When we decorate our homes, we express ourselves through the furniture we buy and the colours we select. But perhaps no element of decorating says more about us than the personal photographs we display.
This holiday season, families across the country will pose for photos, and snap candid images of gift-giving. Some will even sit for studio portraits. Between holiday photos, school photos, team photos and the many shots we capture each day with cellphone cameras, we have a wealth of imagery to choose from.
But which belong on display? And how can we use them to make a room more beautiful and more personal?
Here, three interior designers share tips and tricks — and also vent their pet peeves — for using personal photos in home decorating.
TELL YOUR STORY
Candid shots, rather than posed portraits, will help visitors to your home understand who you are, says Genevieve Gorder, host and chief designer for the HGTV show “Genevieve’s Holiday Home.”
Brian Patrick Flynn, editor of decordemon.com, agrees: “When I fall in love with a photograph, it’s 100 per cent of the time because there’s a personal link to it.” His favourite is “a family photo that looks like a moment in time was captured.”
Think like a photo editor, Flynn says, paring down your library of images to tell your story. Photos don’t have to be flawless, but they have to say something about you.
If you’re having professional photos taken, consider hiring a photographer who will capture family members doing activities they love, rather than posing at a studio.
And Flynn’s not a fan of everyone dressing alike: “In real life, you don’t all wear the same button-down shirt and jeans. So don’t do it in a photo.”
PUBLIC VERSUS PRIVATE
“The main thing about personal photos is to remember that they’re personal,” says Los Angeles-based interior designer Betsy Burnham. “They’re not art. They don’t take the place of art.”
Consider which photos are best in more private spaces of the house, such as bedrooms or an upstairs hallway, and which belong in rooms where you greet guests, she says.
“Team photos are fun in a kids room, on a bookshelf, to watch how they grew over time,” Burnham says. “But those are never the best photos of any of us, nor the most interesting. Let friends look at something that’s going to pique their curiosity or make them comment.”
TECHNOLOGY IS YOUR FRIEND
“Oftentimes we’re not the best of photographers,” Gorder says.
“But with all the tools we have, it’s really easy to make (poor photos) into something great,” she says. “Scan them, tweak them, crop them in a way that’s non-symmetrical.”
You can also crop to emphasize key elements. In many personal photos, “only 30 per cent shows people; the rest is background and sky,” says Flynn, so faces can’t be seen unless you’re viewing them up close.
Technology also allows you to create new items out of your favourite photos, including customized coffee-table books from sites like Shutterfly.com. Flynn sometimes makes photo murals for clients — a single image blown up to nearly wall-size “and printed on the sort of vinyl used to make billboards,” he says.
Look through your collection of photos “and find that one image — it could even be a still life of your grandmother’s purse sitting on a counter in a childhood home — that tells a story,” Flynn said.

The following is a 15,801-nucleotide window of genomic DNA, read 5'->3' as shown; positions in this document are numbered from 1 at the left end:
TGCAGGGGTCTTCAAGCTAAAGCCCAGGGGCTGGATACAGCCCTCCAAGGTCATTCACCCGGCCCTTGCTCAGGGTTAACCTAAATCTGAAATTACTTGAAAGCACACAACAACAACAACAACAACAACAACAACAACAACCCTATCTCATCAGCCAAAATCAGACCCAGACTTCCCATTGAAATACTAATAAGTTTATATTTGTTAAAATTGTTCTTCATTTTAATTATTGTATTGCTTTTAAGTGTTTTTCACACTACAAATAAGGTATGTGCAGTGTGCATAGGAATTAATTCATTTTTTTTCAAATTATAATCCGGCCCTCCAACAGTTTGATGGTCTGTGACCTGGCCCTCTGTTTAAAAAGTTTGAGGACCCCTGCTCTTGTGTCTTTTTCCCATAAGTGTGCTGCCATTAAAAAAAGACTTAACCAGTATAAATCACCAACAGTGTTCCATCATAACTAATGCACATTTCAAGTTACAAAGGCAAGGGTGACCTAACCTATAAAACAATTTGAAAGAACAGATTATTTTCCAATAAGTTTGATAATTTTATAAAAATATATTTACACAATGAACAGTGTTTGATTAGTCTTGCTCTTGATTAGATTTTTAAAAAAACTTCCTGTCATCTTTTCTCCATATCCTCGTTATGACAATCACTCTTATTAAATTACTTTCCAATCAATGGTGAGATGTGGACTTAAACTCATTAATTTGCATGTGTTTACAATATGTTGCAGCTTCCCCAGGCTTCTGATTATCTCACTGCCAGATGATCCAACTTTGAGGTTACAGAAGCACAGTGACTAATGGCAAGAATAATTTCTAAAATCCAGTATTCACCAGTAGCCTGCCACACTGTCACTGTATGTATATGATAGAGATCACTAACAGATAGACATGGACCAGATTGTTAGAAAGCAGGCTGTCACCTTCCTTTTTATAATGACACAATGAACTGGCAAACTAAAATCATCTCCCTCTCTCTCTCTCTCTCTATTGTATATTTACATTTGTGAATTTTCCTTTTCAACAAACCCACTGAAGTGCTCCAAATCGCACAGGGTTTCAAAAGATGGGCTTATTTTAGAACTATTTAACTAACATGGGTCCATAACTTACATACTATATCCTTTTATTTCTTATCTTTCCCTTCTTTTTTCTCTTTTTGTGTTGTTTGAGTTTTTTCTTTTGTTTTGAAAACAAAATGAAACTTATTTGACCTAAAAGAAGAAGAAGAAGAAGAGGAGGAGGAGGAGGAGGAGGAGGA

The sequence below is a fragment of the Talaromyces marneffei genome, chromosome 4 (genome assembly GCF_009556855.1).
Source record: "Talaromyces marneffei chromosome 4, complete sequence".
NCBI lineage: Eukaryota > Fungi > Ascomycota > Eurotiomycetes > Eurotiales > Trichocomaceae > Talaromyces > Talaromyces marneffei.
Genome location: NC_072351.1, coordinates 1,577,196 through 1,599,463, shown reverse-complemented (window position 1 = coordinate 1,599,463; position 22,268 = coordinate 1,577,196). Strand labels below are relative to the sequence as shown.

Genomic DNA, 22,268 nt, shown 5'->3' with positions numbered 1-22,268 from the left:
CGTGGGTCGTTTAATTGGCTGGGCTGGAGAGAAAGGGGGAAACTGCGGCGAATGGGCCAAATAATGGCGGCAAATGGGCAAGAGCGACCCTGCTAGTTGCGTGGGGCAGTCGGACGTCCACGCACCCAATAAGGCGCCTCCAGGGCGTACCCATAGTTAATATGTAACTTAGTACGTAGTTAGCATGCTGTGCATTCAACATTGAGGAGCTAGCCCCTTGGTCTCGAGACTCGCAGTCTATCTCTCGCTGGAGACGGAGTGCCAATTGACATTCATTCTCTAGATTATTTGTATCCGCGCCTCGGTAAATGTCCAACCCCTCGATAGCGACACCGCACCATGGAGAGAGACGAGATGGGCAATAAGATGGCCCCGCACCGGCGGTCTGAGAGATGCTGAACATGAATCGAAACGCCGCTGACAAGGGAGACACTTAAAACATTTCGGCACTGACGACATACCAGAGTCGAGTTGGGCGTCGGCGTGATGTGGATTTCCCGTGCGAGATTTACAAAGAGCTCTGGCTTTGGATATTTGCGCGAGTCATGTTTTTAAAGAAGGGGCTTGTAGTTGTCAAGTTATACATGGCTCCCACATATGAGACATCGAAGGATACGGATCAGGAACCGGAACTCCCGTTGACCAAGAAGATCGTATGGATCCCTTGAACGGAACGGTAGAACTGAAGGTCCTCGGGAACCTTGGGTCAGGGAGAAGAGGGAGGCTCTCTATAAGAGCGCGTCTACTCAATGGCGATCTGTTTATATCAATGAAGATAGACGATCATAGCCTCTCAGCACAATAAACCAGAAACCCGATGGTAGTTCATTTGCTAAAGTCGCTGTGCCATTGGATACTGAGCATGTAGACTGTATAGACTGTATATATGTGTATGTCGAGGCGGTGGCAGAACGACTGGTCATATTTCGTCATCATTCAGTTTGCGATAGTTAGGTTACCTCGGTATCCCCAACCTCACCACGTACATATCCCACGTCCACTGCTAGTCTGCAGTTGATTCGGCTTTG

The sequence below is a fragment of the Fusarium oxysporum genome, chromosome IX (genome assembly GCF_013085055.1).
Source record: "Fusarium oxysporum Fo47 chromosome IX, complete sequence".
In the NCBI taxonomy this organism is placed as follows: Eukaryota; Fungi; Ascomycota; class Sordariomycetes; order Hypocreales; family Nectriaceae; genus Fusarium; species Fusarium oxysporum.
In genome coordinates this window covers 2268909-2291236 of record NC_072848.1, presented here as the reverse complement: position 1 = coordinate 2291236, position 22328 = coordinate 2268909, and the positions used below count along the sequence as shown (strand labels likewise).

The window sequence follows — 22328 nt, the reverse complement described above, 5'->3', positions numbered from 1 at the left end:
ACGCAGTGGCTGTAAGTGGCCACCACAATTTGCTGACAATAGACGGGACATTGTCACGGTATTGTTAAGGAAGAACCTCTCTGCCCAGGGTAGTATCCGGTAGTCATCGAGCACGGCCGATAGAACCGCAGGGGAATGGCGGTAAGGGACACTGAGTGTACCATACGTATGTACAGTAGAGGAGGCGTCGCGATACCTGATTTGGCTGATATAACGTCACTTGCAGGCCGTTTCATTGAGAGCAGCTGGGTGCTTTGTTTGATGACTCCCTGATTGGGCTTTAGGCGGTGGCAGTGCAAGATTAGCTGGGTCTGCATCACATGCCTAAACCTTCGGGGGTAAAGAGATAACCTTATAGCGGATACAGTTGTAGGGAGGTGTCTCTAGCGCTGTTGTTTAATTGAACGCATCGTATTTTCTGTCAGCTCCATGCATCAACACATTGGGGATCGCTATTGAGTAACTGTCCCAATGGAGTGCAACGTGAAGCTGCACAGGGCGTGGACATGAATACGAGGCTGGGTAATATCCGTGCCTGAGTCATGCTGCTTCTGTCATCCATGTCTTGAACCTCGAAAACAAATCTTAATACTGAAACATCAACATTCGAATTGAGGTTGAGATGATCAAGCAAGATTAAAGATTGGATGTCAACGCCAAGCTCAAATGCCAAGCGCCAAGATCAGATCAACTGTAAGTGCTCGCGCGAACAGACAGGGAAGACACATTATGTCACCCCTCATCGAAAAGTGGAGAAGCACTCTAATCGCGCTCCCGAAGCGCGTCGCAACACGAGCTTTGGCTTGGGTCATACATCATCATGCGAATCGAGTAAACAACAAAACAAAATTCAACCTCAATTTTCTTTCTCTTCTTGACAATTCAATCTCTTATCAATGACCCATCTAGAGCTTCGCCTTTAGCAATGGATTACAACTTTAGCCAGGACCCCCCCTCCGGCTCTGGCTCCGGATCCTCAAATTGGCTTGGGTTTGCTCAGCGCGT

“Once you find the photo, contact your local digital printer and get an estimate on how much it would cost to have a gigantic vinyl print done, and get estimates of what it would cost to install,” he says. “It can completely kick-start the design of a house and its mood.”
Another creative option, from Gorder: Crop a section of a favourite family photo and have it printed as a repeating image on rolls of paper (a digital printing store like Fedex Office should do it for you, she says). Then use it for wrapping gifts. A cluster of presents wrapped this way form a temporary work of art during the holiday season.
CREATE A GALLERY
A collection of photos can be the perfect way to decorate hallways and staircases.
“Make a statement by choosing one big wall for an enormous gallery grouping and mixing up, say, 20 different framed photos from throughout the years, some in really thick, traditional baroque gold frames, some ultra-modern stainless steel, others lacquered bamboo,” Flynn says. “Those varying textures and shapes and finishes will tell a story that accentuates those beautiful images.”
Keep things close enough together on the wall that it’s clearly a set, he says: “People sometimes stagger them with huge gaps in between and you don’t know if it’s a collection or not.”
Collections of framed photos also can look great on a side table or piano. On a flat surface, be sure to vary heights, maybe mixing in a vase or other tall objects. If you prefer only minimal contrast in frames, you can combine ones in similar colours or textures, says Burnham. Silver frames in different sizes, some simple and others ornate, can work well together, she says. Or try a mix of wood, horn and tortoiseshell frames.
Frames can also be used to comment on photos: A bold modern frame offsets the drama of a serious portrait, for instance. Just don’t make all the frames identical.
All three designers urge choosing photos that celebrate what matters to you, and displaying them where you’ll enjoy them most: “It’s what moves you,” Burnham says. “If you love something, it’s gonna work.”